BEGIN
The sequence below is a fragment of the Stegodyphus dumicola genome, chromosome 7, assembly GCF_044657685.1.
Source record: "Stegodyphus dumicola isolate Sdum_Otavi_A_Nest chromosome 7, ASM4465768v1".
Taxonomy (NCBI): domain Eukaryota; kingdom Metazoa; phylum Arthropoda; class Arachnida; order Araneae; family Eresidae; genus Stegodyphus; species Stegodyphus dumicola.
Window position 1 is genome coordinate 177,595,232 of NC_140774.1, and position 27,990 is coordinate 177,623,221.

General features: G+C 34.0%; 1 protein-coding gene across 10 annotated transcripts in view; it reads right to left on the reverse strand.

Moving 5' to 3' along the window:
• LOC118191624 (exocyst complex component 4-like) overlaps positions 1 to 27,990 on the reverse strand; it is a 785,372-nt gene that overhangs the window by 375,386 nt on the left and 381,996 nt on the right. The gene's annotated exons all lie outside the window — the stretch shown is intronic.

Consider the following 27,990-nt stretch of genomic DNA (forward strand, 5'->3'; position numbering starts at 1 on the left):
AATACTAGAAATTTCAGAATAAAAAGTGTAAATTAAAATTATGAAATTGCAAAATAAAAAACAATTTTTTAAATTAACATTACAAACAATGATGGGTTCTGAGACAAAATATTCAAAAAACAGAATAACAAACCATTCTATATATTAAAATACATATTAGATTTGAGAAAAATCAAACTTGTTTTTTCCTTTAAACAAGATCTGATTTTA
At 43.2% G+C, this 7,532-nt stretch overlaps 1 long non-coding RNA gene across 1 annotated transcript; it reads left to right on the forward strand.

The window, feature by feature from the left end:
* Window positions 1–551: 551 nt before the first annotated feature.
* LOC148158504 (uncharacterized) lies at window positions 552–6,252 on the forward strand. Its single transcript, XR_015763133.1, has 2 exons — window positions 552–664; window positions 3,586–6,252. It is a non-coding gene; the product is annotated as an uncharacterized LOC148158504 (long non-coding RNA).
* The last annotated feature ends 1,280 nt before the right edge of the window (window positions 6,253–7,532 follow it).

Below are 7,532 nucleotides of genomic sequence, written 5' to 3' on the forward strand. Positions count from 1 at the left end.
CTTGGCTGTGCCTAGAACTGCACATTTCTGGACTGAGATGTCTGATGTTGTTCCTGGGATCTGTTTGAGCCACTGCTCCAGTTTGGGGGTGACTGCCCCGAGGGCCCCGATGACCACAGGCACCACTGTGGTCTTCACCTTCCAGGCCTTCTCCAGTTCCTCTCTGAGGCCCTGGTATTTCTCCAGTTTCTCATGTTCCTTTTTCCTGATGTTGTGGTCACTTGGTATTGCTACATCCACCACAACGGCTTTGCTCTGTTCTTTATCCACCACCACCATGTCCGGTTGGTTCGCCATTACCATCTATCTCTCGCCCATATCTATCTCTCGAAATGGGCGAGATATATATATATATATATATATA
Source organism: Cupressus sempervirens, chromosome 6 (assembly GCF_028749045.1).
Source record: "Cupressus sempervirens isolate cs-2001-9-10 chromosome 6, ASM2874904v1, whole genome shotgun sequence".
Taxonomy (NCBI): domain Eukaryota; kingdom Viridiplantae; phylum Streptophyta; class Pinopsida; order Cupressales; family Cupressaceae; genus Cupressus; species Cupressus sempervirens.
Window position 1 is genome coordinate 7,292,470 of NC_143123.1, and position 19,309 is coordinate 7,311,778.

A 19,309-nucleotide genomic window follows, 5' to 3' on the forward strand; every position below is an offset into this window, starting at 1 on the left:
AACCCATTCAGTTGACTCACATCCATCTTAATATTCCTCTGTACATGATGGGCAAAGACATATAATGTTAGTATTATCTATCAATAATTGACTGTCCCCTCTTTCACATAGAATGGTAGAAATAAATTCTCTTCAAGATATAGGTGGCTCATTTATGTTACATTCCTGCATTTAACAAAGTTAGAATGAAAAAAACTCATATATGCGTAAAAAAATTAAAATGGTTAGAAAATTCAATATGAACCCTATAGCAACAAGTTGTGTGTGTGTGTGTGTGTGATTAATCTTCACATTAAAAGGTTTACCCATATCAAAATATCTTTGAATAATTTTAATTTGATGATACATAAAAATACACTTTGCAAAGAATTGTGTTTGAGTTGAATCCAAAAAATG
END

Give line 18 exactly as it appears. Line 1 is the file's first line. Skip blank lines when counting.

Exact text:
Source record: "Cupressus sempervirens isolate cs-2001-9-10 chromosome 6, ASM2874904v1, whole genome shotgun sequence".